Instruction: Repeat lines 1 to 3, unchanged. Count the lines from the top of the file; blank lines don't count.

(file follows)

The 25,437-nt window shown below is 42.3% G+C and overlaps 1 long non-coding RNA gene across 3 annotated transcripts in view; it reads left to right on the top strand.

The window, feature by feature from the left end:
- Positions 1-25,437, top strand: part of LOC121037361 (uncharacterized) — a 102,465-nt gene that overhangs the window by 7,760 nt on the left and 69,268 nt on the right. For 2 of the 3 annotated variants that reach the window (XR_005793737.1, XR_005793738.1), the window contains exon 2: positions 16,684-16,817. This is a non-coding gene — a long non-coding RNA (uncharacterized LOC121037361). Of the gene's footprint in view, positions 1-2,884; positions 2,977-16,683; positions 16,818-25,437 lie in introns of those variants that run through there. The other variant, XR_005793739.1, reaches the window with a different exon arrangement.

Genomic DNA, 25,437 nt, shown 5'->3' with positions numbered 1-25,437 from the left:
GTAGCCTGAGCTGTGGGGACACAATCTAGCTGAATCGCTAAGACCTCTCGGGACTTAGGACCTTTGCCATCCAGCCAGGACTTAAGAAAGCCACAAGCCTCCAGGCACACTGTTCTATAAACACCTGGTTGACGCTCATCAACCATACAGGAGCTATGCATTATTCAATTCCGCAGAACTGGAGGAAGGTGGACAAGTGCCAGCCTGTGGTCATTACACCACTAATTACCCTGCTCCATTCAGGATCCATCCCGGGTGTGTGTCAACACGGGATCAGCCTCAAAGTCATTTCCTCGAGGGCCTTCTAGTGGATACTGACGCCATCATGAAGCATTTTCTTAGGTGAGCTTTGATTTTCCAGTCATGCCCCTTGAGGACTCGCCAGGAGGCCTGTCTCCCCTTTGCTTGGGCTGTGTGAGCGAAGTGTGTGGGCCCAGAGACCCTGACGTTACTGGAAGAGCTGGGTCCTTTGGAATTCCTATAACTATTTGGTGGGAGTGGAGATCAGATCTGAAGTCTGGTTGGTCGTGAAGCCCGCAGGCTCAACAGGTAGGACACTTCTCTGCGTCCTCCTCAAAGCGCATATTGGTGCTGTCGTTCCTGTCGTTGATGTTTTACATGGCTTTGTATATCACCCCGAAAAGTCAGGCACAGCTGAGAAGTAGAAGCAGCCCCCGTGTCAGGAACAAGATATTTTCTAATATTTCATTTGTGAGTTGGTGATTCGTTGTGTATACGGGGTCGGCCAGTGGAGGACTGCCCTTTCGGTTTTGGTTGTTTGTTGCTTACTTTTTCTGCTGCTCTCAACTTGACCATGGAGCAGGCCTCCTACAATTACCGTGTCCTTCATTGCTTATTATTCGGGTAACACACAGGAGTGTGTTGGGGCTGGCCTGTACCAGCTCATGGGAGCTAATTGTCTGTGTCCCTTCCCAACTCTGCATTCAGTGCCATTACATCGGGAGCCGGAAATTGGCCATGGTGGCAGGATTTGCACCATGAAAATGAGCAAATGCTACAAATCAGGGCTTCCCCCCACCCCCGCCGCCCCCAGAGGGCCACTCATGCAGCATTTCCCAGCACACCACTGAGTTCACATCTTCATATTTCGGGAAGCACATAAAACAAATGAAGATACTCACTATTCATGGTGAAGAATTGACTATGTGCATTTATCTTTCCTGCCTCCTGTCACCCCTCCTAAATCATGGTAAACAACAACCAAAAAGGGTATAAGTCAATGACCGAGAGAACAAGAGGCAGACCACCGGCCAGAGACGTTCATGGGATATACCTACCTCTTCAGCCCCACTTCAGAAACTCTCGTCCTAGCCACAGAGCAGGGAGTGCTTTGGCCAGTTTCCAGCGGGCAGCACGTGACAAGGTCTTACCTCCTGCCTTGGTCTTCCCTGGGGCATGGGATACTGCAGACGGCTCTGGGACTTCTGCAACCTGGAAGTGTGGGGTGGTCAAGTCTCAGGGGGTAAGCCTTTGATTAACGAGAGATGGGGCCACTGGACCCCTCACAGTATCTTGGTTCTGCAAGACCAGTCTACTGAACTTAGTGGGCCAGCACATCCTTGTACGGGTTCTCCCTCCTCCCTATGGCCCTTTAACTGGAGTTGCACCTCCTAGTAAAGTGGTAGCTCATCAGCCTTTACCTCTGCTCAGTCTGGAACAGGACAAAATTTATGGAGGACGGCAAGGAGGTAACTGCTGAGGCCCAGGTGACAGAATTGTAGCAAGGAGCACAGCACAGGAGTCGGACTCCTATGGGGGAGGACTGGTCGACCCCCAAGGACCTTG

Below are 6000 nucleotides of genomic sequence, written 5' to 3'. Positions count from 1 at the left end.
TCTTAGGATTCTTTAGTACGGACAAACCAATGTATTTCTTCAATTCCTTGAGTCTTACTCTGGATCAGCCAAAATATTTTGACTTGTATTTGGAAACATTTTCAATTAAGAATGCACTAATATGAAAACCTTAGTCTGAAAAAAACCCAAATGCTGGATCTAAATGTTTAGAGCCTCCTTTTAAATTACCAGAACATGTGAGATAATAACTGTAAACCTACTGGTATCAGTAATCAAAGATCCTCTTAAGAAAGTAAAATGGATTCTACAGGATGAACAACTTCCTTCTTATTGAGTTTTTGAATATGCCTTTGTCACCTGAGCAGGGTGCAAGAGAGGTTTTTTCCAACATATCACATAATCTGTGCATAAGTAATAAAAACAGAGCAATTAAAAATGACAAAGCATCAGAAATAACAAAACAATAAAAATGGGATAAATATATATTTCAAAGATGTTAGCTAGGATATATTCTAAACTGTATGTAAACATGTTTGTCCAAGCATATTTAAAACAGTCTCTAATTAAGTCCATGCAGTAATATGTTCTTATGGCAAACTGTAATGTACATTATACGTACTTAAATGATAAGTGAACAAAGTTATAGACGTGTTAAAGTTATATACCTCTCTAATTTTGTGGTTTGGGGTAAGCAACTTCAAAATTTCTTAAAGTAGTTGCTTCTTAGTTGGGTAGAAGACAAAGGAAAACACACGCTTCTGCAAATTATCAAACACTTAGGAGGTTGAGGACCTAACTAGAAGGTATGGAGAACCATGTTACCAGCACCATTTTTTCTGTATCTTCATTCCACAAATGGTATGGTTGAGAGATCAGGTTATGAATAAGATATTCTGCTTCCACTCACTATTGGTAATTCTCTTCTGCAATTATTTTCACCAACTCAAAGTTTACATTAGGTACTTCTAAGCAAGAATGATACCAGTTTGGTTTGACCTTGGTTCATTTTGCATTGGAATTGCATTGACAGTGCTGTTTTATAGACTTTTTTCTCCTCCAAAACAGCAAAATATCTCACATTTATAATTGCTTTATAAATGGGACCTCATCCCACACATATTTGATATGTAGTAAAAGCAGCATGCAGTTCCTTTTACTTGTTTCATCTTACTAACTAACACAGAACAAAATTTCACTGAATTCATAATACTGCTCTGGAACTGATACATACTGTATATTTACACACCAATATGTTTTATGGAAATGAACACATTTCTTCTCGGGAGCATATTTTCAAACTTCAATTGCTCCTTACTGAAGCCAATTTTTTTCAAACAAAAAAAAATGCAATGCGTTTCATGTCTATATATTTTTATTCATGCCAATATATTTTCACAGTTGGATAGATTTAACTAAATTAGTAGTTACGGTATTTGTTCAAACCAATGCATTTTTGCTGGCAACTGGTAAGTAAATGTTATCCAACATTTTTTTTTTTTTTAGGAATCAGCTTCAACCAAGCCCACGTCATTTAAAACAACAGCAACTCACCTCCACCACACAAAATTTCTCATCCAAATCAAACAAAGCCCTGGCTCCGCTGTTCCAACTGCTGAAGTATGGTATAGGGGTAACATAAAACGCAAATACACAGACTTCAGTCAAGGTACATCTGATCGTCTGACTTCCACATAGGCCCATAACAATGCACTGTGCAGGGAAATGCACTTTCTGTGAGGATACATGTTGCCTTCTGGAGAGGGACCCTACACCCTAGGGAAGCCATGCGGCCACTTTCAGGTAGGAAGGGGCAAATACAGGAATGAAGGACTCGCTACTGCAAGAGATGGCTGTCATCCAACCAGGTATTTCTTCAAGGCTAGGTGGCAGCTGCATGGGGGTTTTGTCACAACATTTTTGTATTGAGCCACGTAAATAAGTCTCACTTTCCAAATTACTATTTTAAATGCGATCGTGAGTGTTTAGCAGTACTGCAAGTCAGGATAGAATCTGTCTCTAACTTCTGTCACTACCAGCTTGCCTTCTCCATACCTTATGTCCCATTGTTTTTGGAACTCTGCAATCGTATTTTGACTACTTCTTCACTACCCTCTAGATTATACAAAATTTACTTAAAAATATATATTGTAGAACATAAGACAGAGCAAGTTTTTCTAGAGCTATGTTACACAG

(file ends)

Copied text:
The 25,437-nt window shown below is 42.3% G+C and overlaps 1 long non-coding RNA gene across 3 annotated transcripts in view; it reads left to right on the top strand.

The window, feature by feature from the left end:
- Positions 1-25,437, top strand: part of LOC121037361 (uncharacterized) — a 102,465-nt gene that overhangs the window by 7,760 nt on the left and 69,268 nt on the right. For 2 of the 3 annotated variants that reach the window (XR_005793737.1, XR_005793738.1), the window contains exon 2: positions 16,684-16,817. This is a non-coding gene — a long non-coding RNA (uncharacterized LOC121037361). Of the gene's footprint in view, positions 1-2,884; positions 2,977-16,683; positions 16,818-25,437 lie in introns of those variants that run through there. The other variant, XR_005793739.1, reaches the window with a different exon arrangement.